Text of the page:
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Montgomery parents hand in 700 strong petition against forced academy

On Friday 6th January 2012 at 3.10pm a petition and letters to individual governors were handed in to Montgomery School. The petition addressed to the head of governors constituted of 704 signatures, a signature for the future of every child at the school was gathered by ‘Parents Of Montgomery’ a community and parental anti academy campaign group setup amongst worried parents and members of the community. We are demanding that a public meeting is set and a fair consultation is carried out by the school where the FOR and AGAINST arguments are clearly explained to the parents and local community. The head teacher and head of governors have failed to deliver this other than a watered down version of an academy and now are actively looking for sponsors.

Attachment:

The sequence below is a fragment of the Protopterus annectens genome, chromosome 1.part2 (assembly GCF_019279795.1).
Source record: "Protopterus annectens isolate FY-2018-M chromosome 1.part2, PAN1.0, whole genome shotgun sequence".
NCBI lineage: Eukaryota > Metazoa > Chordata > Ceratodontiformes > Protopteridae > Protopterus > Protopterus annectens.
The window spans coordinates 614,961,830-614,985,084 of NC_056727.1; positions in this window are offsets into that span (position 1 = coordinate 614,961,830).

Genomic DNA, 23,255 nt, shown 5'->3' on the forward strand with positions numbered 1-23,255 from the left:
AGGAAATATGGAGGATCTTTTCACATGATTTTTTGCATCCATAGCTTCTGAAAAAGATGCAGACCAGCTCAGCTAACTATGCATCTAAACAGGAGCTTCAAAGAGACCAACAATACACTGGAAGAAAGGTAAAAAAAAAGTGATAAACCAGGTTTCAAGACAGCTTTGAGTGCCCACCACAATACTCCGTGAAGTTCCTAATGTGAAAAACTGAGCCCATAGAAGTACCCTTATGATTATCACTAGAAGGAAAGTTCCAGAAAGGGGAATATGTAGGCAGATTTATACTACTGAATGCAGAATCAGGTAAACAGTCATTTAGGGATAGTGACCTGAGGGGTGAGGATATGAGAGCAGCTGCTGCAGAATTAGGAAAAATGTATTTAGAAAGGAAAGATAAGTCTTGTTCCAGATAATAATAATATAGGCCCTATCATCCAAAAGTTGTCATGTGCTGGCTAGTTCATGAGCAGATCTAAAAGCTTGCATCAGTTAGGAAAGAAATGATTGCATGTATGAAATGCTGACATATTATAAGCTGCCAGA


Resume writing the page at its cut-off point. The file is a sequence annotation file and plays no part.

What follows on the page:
As parents and members of the local community we acknowledge that the school does need to improve but reject that the undemocratic forced Academy is the way forward. We do have other options but this is clearly the first step to privatise the education system and as parents we ask ourselves that are profit making companies the safest hands to entrust our children’s future? No

We have also written to our MP Roger Godsiff who has replied to say that he is fully supportive of our anti academy campaign. We praise Roger Godsiff’s for standing with the parents and local community and we are still waiting for the response from our Labour councillors and hope they will too support us.
A public meeting is being planned.
Parents of Montgomery

Save Montgomery School on facebook

Last year NUT, NASUWT and GMB members struck against the proposal and were supported by parents on the picket line. See the report here